On the 16th June in 1919, Joseph Lines' three sons William Joseph (1879), Walter (1882) and Arthur Edwin (1892) founded Lines Bros. Ltd.
The first factory was at Ormside Street off the Old Kent Road in south east London. The company grew very rapidly, they soon gained customers such as Harrods. The new firm used the trade name Triangtois (see picture below), later changed to Tri-ang a more pronounceable name.
By 1924 Lines Bros were doing so well they had to relocate to a factory in Merton, South London, as the premises at the Old Kent Road had become too small. They registered Tri-ang Toys as their brand name. Their trademark a triangle made up of three lines (three Lines brothers, see picture below) the factory was named Tri-ang Works.
William was the salesman, Walter the designer and Arthur looked after the office administration. William and Walter took it in turns to be the chairman. The other directors were G.M. Campbell, a brother-in-law of Walter, Ralph Freeman, another brother-in-law who had married Mary Lines and R.C. Munro, a former school friend.
Catalogues were produced, the toys were of high quality, mainly constructed of wood. Products were sized using a technique similar to the technique used by G. & J. Lines in the 1890's. Models were made in varying sizes, the initial model would be No.1 then as the model increased in size the model number would also increase ie. No.2, No.3, smaller versions would be No.0, No.00 etc.
The early trademarks (above left) were made of metal and were attached with small panel pins, these in later years changed, post war houses have a stuck on paper transfer type trademark (above right). The trademarks are often found on the back of houses towards the top, it is worth having a scrape at the paint on an overpainted house to see if the trademark is still present underneath or to see if there is any trace of the small nail holes. It is also one of the features which helps to very roughly date a house, if there are no other clues present. It has been known for these houses to have other Tri-ang trademarks on, maybe the factory ran out of these symbols at times? Some houses do not appear to have had a trademark so do not assume that if there is no trademark that the house is not a Tri-ang.
The Queen's Doll's House. Above: front; below: opening back. Photos by Alicia Davies
In the 1920's "The Queen's Doll's House" was produced, one of the more interesting models of this time. The house was a reproduction of the design made famous by Her Majesty The Queen, who furnished the first model and gave it to the London Hospital in aid of their funds. It was bought for over £300, which was a lot of money at this time.
The houses being produced around this time were varied, from small houses like the DH/O to extremely large very solidly built houses like the DH/15. The use of a rough-cast finish painted white in colour was very popular in the 1920's. From around the middle to late 1920's several old house designs were being produced having been revamped ie.tudor beams added/removed, porch variations. The houses had fixed non-opening windows, opening windows were not introduced until 1930.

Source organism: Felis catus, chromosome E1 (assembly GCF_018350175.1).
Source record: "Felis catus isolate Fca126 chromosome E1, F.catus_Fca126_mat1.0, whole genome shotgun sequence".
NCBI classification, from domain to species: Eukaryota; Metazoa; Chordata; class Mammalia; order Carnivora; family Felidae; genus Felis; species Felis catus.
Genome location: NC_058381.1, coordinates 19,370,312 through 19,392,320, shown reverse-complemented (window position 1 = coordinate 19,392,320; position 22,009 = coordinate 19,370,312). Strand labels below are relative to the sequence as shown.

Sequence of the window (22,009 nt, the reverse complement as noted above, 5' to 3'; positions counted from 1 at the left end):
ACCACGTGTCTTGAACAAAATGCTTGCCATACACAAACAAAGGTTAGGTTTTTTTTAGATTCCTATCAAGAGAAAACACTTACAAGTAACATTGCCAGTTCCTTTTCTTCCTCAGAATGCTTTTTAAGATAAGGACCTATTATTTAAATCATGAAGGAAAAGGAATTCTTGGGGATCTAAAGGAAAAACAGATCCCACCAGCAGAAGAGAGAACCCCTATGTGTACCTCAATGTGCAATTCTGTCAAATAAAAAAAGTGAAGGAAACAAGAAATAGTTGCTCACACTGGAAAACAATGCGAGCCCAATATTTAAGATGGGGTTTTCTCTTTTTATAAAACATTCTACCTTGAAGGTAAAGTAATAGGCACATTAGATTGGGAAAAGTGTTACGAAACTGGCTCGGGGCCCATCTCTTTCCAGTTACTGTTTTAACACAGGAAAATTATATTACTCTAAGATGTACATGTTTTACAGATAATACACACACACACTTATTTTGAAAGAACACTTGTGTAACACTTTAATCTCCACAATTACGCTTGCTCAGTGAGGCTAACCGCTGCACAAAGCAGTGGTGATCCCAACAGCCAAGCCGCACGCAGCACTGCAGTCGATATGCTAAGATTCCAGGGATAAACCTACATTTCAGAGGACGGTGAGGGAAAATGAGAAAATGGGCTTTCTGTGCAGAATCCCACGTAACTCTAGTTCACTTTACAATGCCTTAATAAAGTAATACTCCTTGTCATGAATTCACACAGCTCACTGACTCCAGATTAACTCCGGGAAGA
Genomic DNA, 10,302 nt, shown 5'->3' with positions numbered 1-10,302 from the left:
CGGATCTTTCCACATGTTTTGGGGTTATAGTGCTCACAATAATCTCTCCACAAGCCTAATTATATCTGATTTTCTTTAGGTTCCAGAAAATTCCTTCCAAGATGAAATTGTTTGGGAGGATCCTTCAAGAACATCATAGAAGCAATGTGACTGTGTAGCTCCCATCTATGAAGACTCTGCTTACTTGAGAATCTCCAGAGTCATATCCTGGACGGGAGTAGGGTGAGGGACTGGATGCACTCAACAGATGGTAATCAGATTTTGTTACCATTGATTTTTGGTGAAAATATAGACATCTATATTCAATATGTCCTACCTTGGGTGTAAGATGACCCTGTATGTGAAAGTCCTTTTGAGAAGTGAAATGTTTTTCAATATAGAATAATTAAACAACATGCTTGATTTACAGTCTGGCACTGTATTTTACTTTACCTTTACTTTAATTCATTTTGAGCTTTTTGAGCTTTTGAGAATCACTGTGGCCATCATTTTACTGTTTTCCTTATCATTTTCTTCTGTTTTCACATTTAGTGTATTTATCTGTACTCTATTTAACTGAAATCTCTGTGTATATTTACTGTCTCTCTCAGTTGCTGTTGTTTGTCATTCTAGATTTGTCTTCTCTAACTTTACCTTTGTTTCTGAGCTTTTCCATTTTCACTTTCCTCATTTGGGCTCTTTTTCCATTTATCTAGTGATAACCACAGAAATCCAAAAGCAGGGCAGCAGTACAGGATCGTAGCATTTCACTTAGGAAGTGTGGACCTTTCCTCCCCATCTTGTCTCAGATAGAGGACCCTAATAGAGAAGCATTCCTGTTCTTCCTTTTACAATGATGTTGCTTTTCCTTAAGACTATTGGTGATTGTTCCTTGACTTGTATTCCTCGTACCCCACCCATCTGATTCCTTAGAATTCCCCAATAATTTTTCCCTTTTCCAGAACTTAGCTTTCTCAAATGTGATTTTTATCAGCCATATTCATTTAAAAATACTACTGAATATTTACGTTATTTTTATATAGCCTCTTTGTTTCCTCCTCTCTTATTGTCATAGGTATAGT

About 1928 the Lines Brothers acquired the the run down company Unique and Unity Cycle Co. that was based in Birmingham, it had been founded in 1888. They originally made adult bicycles but the market for children's tricycles and bicycles had grown so much they later stopped production of full sized bicycles.
It was in 1931 on the 31st December that the Lines' brothers father Joseph Lines (1848-1931) died (of G.& J. Lines). The G. & J. Lines company became absorbed into the company of Lines Bros./Tri-ang.
By 1931 the Lines brothers had over 1000 staff, this was an extremely busy year for them. An opportunity came up for them to acquire the struggling Hamleys Store in Regent Street. Walter could see an opportunity and bought a majority holding.
1930s Tri-ang catalogue
On the 7th June 1933 Lines Bros. Ltd became a public company by issue of £200,000 5 1/2% First Preference Shares, ordinary shares remained privately held until 1936, many of these had been subscribed for Lines family members and friends. Mr G.F.R. Baguley joined the board to represent outside interests.
It was in 1932 the model No. 72 was introduced, this house became known as "the Stockbroker ". This was a very large 1/12 scale house measuring approx 47ins wide x 27ins high x 17ins deep. In 1936/7, the number of the house was changed from No.72 to No.93.
This house was in production for around 27 years until around 1959. The early houses had brown metal framed opening windows, the later houses had green metal framed windows and there are also records of white metal framed windows, although these appear to be rarer.
This is one of the very popular model of houses with collectors of today and is highly sought after.
To be continued.......
* The DH/D house above has a Lines door, but it is not original to the house, and the wallpapers are original vintage papers but not original to the house.